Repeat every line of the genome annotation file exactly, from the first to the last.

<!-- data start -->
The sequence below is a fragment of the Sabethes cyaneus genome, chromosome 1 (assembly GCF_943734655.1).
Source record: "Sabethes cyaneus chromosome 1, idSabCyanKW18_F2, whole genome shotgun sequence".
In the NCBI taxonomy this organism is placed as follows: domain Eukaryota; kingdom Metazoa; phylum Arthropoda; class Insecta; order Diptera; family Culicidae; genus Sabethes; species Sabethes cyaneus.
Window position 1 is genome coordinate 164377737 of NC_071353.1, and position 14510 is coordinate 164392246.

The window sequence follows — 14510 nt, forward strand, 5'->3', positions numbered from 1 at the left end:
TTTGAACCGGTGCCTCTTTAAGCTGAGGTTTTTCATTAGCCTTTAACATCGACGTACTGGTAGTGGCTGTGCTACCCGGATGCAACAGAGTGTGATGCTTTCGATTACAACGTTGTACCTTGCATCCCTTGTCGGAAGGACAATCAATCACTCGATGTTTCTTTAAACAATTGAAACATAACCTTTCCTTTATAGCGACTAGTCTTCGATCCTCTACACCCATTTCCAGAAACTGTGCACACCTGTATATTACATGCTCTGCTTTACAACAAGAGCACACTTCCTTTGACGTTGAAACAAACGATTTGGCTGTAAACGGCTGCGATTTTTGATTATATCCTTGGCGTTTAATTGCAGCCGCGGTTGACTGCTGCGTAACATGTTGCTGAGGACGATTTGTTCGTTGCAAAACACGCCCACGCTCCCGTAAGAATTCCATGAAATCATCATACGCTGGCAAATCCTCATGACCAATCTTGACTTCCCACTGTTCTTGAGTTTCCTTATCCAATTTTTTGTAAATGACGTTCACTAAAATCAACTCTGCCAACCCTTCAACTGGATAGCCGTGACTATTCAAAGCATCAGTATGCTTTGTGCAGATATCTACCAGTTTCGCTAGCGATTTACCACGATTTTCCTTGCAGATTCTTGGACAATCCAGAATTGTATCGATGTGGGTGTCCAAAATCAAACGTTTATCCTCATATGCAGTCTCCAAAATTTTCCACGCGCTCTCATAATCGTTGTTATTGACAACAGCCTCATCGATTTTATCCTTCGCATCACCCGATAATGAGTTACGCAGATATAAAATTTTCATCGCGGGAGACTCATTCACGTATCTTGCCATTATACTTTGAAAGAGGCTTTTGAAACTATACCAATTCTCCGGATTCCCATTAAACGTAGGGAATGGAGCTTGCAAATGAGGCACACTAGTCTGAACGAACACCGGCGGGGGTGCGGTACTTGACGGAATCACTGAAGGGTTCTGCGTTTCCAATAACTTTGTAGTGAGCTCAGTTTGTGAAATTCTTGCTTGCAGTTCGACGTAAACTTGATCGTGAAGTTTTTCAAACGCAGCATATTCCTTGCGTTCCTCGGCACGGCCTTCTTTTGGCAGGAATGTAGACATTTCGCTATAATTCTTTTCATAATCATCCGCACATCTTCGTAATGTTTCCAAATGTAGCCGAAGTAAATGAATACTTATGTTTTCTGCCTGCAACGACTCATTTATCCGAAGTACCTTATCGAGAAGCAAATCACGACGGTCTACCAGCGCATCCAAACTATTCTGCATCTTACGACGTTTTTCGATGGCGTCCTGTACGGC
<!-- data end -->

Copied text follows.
The sequence below is a fragment of the Sabethes cyaneus genome, chromosome 1 (assembly GCF_943734655.1).
Source record: "Sabethes cyaneus chromosome 1, idSabCyanKW18_F2, whole genome shotgun sequence".
In the NCBI taxonomy this organism is placed as follows: domain Eukaryota; kingdom Metazoa; phylum Arthropoda; class Insecta; order Diptera; family Culicidae; genus Sabethes; species Sabethes cyaneus.
Window position 1 is genome coordinate 164377737 of NC_071353.1, and position 14510 is coordinate 164392246.

The window sequence follows — 14510 nt, forward strand, 5'->3', positions numbered from 1 at the left end:
TTTGAACCGGTGCCTCTTTAAGCTGAGGTTTTTCATTAGCCTTTAACATCGACGTACTGGTAGTGGCTGTGCTACCCGGATGCAACAGAGTGTGATGCTTTCGATTACAACGTTGTACCTTGCATCCCTTGTCGGAAGGACAATCAATCACTCGATGTTTCTTTAAACAATTGAAACATAACCTTTCCTTTATAGCGACTAGTCTTCGATCCTCTACACCCATTTCCAGAAACTGTGCACACCTGTATATTACATGCTCTGCTTTACAACAAGAGCACACTTCCTTTGACGTTGAAACAAACGATTTGGCTGTAAACGGCTGCGATTTTTGATTATATCCTTGGCGTTTAATTGCAGCCGCGGTTGACTGCTGCGTAACATGTTGCTGAGGACGATTTGTTCGTTGCAAAACACGCCCACGCTCCCGTAAGAATTCCATGAAATCATCATACGCTGGCAAATCCTCATGACCAATCTTGACTTCCCACTGTTCTTGAGTTTCCTTATCCAATTTTTTGTAAATGACGTTCACTAAAATCAACTCTGCCAACCCTTCAACTGGATAGCCGTGACTATTCAAAGCATCAGTATGCTTTGTGCAGATATCTACCAGTTTCGCTAGCGATTTACCACGATTTTCCTTGCAGATTCTTGGACAATCCAGAATTGTATCGATGTGGGTGTCCAAAATCAAACGTTTATCCTCATATGCAGTCTCCAAAATTTTCCACGCGCTCTCATAATCGTTGTTATTGACAACAGCCTCATCGATTTTATCCTTCGCATCACCCGATAATGAGTTACGCAGATATAAAATTTTCATCGCGGGAGACTCATTCACGTATCTTGCCATTATACTTTGAAAGAGGCTTTTGAAACTATACCAATTCTCCGGATTCCCATTAAACGTAGGGAATGGAGCTTGCAAATGAGGCACACTAGTCTGAACGAACACCGGCGGGGGTGCGGTACTTGACGGAATCACTGAAGGGTTCTGCGTTTCCAATAACTTTGTAGTGAGCTCAGTTTGTGAAATTCTTGCTTGCAGTTCGACGTAAACTTGATCGTGAAGTTTTTCAAACGCAGCATATTCCTTGCGTTCCTCGGCACGGCCTTCTTTTGGCAGGAATGTAGACATTTCGCTATAATTCTTTTCATAATCATCCGCACATCTTCGTAATGTTTCCAAATGTAGCCGAAGTAAATGAATACTTATGTTTTCTGCCTGCAACGACTCATTTATCCGAAGTACCTTATCGAGAAGCAAATCACGACGGTCTACCAGCGCATCCAAACTATTCTGCATCTTACGACGTTTTTCGATGGCGTCCTGTACGGC